One of the Social Workers went and got the child to come meet his biological mother and brother. The child, we'll call him Babas*, slowly walked into the office with the Social Worker. Babas* is one of my favorite toddlers at the Lamardelle orphanage and we have bonded tremendously over the months that I've been here. He is a huge hugger and loves to be cuddled up in your lap. He came into the office and gave me this huge smile and said "Tatie" (Which means auntie in creole). He reached out his arms to be held and just completely molded himself into my embrace. I love Babas*, not going to lie. He is just so adorable. So I held his little hand and we walked over to the other room to meet his biological mother and brother. When we entered the room, Babas'* hand started to grip harder at my hand. He was scared. His biological mother came rushing over, saying hi, and wanting to pick him up, but Babas* refused and turned away. He grabbed my leg and turned his head away from his biological mother. Whoa! I was totally surprised by this! I have never seen him do that, at least not to the extend of that. You can tell the biological mother was hurt. I could see it on her face. She kind of froze and didn't know what to do next. I picked Babas* up and handed him over to his biological mother, but he wouldn't let go. He had these death grips on my neck and his legs wrapped completely around my waist. He wouldn't let go at all. He yelled and cried and there was no way of getting him off of me. So I ended up sitting down next to the biological mother with Babas* in my lap. It felt so awkward and I felt so bad for the mother. I didn't feel like I belong there in the room and especially felt like a slap in her face that her child would let a foreigner hold him but not her. After about 15 to 20 minutes of that uncomfortable encounter, I was able to leave the room to go do some work. About 10 minutes into my work, I see out the corner of my eyes, Babas'* brother and him, hand in hand, walking toward me. Babas* started running toward me when he saw my desk. So there I was, with Babas* in my lap and the biological brother drawing beside me. That was how I passed a big chunk of my afternoon in the office. I felt really sorry and bad for the biological mother. When she left she said that it was good he wasn't attached, because now she knows he is ready for adoption. Those words broke my heart. I am sure it did hers, as well. No mother would like it if their child rejected them. I told her that it's just been a long time since Babas* has seen her and also he's grown attached to all the caregivers here, which includes me. It was a normal reaction and for her not to think too much about it. At the end of the meeting, I put Babas* in her arm and took a family photo for her. Babas* was calmer in the photo and at least the biological mother got to hold her baby boy before we terminated the meeting. That was all that she wanted!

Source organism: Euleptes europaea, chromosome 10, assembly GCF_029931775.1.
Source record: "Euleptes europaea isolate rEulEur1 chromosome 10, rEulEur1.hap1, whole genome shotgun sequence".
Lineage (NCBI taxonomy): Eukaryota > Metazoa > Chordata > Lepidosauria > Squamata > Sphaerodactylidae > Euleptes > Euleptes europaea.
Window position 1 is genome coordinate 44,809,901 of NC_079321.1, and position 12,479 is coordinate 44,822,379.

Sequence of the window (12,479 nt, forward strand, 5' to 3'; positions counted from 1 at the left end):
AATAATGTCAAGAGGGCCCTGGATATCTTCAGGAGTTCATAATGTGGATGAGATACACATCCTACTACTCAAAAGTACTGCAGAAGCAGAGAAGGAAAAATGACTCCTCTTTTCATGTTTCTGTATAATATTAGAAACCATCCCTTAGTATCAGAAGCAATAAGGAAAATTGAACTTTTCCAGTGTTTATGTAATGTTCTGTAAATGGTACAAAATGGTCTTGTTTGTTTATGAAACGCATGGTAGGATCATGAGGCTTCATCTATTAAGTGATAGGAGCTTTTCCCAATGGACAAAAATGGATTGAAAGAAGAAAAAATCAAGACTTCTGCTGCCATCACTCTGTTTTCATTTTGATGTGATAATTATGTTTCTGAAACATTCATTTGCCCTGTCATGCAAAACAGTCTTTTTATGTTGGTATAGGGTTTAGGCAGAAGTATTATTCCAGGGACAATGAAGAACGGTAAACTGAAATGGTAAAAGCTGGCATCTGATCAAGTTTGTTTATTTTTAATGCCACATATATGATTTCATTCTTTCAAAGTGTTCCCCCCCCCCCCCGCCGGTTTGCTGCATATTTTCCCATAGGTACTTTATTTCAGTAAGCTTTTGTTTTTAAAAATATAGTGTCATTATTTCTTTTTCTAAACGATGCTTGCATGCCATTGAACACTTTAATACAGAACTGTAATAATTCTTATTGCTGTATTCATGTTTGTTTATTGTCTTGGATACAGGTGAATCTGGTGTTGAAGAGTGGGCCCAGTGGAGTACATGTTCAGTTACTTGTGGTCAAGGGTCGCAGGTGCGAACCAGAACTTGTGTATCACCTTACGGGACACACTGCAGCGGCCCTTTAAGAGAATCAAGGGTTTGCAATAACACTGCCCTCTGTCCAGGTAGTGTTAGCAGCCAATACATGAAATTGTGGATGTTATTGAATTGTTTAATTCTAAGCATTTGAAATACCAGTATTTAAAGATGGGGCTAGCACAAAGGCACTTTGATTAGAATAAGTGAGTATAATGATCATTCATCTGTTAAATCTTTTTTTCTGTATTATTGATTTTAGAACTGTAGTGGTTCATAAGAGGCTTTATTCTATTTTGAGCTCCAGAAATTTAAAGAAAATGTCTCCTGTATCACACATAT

1 comment:

  1. i've been praying for the children in haiti, now i need to pray for the haitian moms too.........
    it's not just hard but hurt and heartbreaking to give up your children......sad!!!

    love mom+